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Ultrasound showed cyst in ovary. Any chances of getting cancer from this?

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Can you help me understand the measurements of a 2.7cm x 3.7cm x 3.9 cm ovarian cyst?
In April 2012 I was diagnosed with a simple cyst via ultrasound performed at my regular gynecologist office. Repeat ultrasound was performed in same doctor's office in July. Was told the cyst had changed and was now complex because it had a thin septation in it. Was sent to gyn/onco who performed a CAT scan, conclusion was simple cyst. Went to second gyno/oncologist who performed the whole series of ultrasound pics and again said cyst is simple and what the first office thought was "complex" or septation was really the wall of the cyst and the cyst has a small collection of fluid adjacent to cyst. Also had a CA125 which came back at 13.

Apparently this small collection of fluid adjacent to cyst was not there in the April ultrasound. I am obsessing over this cyst and feel pressure (not so much pain) from the cyst.

Is it possible that two different oncologists/radiologist reports would mistake the cyst for simple if it's really not simple? Does this change (collection of fluid) to the cyst usually mean something sinister is happening (cancer)?

By ultrasound and CAT scan, I was diagnosed with a simple ovarian cyst in July 2012. The cyst is still there as of 9/27/12 (last ultrasound).
Also noted on ultrasound was small amount of free fluid in posterior cul de sac. This is all from the radiologist report.
Posted Sun, 13 Jan 2013 in Pregnancy
Answered by Dr. Rakhi Tayal 32 minutes later
Thanks for posting your query.
Since you had serial ultrasounds since July and a CAT scan too, it is unlikely for the two radiologists to mistakenly identify a cancerous or a complex cyst to be a simple cyst.
You do have a simple cyst and having a small fluid collection near the cyst may be the same fluid that has been detected in pouch of douglas- posterior cul de sac. Since the CA-125 readings are also within normal limits, there is nothing to worry. The cyst you have is a benign one and may be associated with mild pressure symptoms in the lower abdomen.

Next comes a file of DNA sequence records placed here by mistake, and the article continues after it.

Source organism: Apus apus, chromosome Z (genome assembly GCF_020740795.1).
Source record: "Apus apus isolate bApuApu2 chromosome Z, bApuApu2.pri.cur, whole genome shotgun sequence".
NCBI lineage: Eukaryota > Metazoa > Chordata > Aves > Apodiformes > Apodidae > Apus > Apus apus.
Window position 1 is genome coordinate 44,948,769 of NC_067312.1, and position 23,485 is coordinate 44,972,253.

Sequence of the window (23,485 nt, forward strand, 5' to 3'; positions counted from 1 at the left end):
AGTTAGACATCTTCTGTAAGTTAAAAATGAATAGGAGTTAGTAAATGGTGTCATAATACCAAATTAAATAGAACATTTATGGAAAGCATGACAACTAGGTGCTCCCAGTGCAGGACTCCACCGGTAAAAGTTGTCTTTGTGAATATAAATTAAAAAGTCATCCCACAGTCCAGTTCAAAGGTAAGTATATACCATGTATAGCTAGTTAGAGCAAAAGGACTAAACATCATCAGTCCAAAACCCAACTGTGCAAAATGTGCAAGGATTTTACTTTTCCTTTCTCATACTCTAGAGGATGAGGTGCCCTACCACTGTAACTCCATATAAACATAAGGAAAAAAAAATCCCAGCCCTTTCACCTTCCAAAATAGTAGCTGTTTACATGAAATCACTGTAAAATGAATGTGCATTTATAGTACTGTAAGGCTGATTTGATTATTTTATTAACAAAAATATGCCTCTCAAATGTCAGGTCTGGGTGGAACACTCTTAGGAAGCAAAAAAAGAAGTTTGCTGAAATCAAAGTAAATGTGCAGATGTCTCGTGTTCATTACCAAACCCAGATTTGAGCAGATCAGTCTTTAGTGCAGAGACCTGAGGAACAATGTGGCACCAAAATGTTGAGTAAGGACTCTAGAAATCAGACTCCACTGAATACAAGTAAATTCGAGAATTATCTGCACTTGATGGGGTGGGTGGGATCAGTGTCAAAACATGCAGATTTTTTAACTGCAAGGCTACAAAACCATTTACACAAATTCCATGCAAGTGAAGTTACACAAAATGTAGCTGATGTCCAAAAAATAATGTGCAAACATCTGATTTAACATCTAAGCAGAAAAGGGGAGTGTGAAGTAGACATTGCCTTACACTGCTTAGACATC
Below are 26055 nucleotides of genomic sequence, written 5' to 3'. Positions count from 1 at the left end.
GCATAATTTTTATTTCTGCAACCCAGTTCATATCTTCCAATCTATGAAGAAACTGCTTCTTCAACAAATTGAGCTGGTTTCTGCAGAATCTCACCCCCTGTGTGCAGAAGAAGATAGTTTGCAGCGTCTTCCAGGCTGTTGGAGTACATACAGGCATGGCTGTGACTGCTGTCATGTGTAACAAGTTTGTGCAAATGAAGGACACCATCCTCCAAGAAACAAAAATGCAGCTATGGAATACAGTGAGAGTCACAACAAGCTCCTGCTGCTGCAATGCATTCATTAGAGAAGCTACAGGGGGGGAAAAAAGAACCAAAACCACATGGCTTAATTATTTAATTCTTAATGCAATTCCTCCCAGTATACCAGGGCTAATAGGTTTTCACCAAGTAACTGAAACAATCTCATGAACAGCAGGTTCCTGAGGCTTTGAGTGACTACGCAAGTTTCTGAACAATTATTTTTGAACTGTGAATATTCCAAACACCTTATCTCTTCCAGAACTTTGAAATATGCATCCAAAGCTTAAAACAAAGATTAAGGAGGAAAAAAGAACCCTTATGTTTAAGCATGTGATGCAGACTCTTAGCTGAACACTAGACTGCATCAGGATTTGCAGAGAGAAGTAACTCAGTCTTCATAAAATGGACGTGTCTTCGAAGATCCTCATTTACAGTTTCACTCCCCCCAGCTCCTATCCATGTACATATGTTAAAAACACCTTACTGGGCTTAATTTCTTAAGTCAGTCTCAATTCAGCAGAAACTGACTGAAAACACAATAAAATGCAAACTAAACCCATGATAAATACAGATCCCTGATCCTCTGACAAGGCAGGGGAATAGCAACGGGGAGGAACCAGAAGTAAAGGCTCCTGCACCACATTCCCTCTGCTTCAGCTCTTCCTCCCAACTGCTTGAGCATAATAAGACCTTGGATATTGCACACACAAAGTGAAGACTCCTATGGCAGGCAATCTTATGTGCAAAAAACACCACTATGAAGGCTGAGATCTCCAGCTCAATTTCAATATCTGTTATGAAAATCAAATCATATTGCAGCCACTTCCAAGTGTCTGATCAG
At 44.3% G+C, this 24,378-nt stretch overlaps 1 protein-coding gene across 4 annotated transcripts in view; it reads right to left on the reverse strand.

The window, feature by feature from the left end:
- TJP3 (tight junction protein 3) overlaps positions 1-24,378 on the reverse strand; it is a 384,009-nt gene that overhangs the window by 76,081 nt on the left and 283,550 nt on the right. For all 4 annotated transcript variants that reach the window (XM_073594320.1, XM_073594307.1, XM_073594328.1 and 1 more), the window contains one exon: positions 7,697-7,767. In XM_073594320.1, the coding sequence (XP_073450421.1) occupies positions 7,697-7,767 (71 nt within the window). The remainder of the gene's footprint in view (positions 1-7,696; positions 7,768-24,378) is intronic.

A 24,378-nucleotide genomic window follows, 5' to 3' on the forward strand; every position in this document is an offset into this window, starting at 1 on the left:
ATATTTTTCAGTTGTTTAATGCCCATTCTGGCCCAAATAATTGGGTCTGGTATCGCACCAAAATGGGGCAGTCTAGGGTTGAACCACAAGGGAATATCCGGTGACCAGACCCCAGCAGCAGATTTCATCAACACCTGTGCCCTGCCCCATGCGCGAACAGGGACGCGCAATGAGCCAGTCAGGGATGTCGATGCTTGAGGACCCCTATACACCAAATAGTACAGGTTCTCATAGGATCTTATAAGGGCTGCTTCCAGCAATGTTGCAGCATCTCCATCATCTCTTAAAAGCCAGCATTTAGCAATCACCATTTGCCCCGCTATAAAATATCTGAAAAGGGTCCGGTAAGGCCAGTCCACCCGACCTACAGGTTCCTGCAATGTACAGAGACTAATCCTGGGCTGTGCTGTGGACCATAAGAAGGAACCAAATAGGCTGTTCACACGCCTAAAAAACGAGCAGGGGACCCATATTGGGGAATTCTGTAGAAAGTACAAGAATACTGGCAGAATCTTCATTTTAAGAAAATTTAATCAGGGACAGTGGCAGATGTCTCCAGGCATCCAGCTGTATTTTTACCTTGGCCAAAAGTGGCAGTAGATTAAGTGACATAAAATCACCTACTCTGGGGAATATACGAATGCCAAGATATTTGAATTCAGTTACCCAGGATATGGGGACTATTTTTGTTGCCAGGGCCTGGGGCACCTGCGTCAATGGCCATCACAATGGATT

Hope this answers your query. I will be glad to answer the follow up queries that you have.
Please accept my answer in case you do not have further queries.
Wishing you good health.
Dr. Rakhi Tayal.
Above answer was peer-reviewed by
Follow-up: Ultrasound showed cyst in ovary. Any chances of getting cancer from this? 1 hour later
Attached are some pics of the ultrasound and also the radiologist report. The fluid is in two different area's (see radiologist report). Fluid can be seen next to cyst.

My main two questions please. The fluid was not present in April and was present adjacent to the cyst in July and still remains there on the 9/27/12 ultrasound. Can this fluid next to the cyst indicate some type of pathology since was not there in April but appeared in July?

Also, I think the wall of the cyst originally was mistaken as a septation back in early July. Since that time, I had the CAT scan and ultrasounds and they are just being called simple cysts and that this "septation" is actually cyst wall. Can radiologists definitely tell the difference between a septation and a cyst wall?

Thank you so much for your help. Please see photos uploaded.
Answered by Dr. Rakhi Tayal 1 hour later
Thanks for writing again.
I have seen all the reports and the pictures attached. The fluid near the right ovarian cyst seems to be a reactionary fluid. There is some fluid in cul de sac also. Such minor amount of fluid is sometimes normally seen in pelvis. These findings are not suggestive of any ovarian malignancy.
I also think that the ovarian cyst wall was mistaken as septation in April. May be a small amount of fluid present near the cyst was interpreted as a part of the cyst and the cyst wall was mistaken to be a septa. In my opinion, both the pictures are almost similar and there is no major change. There are no specific criteria to differentiate between a cyst wall and a septa.
You can arrange for a follow up scan after six months to notice any change.
Hope my answer is helpful.
Do accept my answer in case there are no further queries.
Above answer was peer-reviewed by
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